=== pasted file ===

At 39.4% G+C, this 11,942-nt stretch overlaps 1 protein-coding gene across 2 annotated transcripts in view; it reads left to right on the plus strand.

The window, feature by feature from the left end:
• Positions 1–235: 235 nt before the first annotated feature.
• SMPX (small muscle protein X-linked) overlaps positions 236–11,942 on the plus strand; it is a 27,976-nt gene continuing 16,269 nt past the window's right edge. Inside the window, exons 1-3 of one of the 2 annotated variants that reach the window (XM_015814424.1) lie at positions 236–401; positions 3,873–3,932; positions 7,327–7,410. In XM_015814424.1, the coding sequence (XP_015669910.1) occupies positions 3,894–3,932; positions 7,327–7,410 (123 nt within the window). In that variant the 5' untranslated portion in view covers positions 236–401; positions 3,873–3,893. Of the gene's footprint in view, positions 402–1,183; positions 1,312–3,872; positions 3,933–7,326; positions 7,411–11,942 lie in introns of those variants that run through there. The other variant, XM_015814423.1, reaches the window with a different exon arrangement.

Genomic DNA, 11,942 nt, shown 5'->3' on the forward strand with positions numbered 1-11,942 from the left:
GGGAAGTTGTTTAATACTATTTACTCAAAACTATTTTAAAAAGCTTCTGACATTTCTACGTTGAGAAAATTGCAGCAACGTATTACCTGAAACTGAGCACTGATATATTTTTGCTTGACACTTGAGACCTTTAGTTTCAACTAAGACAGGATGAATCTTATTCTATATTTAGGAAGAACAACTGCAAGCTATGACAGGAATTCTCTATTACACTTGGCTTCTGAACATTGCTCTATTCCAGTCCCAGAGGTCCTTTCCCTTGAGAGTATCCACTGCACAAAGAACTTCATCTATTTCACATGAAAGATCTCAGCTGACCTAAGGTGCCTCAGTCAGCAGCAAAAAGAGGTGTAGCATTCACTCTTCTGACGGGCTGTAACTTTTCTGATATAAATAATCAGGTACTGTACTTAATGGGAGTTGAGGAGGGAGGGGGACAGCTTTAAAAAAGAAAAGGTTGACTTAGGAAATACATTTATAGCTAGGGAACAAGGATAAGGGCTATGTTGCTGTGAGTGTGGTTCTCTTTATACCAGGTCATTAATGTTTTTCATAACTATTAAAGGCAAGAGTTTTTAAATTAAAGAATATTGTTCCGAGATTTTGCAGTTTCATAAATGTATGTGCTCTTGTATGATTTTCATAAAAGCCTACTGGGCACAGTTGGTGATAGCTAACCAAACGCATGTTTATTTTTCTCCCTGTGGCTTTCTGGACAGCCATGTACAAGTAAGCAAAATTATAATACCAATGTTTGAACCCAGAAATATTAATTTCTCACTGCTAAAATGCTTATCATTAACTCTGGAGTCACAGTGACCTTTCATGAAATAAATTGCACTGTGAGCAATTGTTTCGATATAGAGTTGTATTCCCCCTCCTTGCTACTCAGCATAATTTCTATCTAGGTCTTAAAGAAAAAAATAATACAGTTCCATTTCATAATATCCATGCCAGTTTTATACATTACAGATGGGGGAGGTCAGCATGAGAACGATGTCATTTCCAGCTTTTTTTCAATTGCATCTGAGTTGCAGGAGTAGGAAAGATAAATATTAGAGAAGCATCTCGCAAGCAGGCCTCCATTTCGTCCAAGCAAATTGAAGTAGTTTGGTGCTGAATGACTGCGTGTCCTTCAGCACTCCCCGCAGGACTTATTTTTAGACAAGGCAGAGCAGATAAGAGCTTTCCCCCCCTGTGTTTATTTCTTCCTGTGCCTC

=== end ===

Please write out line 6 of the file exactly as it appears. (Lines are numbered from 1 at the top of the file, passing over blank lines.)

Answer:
GGGAAGTTGTTTAATACTATTTACTCAAAACTATTTTAAAAAGCTTCTGACATTTCTACGTTGAGAAAATTGCAGCAACGTATTACCTGAAACTGAGCACTGATATATTTTTGCTTGACACTTGAGACCTTTAGTTTCAACTAAGACAGGATGAATCTTATTCTATATTTAGGAAGAACAACTGCAAGCTATGACAGGAATTCTCTATTACACTTGGCTTCTGAACATTGCTCTATTCCAGTCCCAGAGGTCCTTTCCCTTGAGAGTATCCACTGCACAAAGAACTTCATCTATTTCACATGAAAGATCTCAGCTGACCTAAGGTGCCTCAGTCAGCAGCAAAAAGAGGTGTAGCATTCACTCTTCTGACGGGCTGTAACTTTTCTGATATAAATAATCAGGTACTGTACTTAATGGGAGTTGAGGAGGGAGGGGGACAGCTTTAAAAAAGAAAAGGTTGACTTAGGAAATACATTTATAGCTAGGGAACAAGGATAAGGGCTATGTTGCTGTGAGTGTGGTTCTCTTTATACCAGGTCATTAATGTTTTTCATAACTATTAAAGGCAAGAGTTTTTAAATTAAAGAATATTGTTCCGAGATTTTGCAGTTTCATAAATGTATGTGCTCTTGTATGATTTTCATAAAAGCCTACTGGGCACAGTTGGTGATAGCTAACCAAACGCATGTTTATTTTTCTCCCTGTGGCTTTCTGGACAGCCATGTACAAGTAAGCAAAATTATAATACCAATGTTTGAACCCAGAAATATTAATTTCTCACTGCTAAAATGCTTATCATTAACTCTGGAGTCACAGTGACCTTTCATGAAATAAATTGCACTGTGAGCAATTGTTTCGATATAGAGTTGTATTCCCCCTCCTTGCTACTCAGCATAATTTCTATCTAGGTCTTAAAGAAAAAAATAATACAGTTCCATTTCATAATATCCATGCCAGTTTTATACATTACAGATGGGGGAGGTCAGCATGAGAACGATGTCATTTCCAGCTTTTTTTCAATTGCATCTGAGTTGCAGGAGTAGGAAAGATAAATATTAGAGAAGCATCTCGCAAGCAGGCCTCCATTTCGTCCAAGCAAATTGAAGTAGTTTGGTGCTGAATGACTGCGTGTCCTTCAGCACTCCCCGCAGGACTTATTTTTAGACAAGGCAGAGCAGATAAGAGCTTTCCCCCCCTGTGTTTATTTCTTCCTGTGCCTC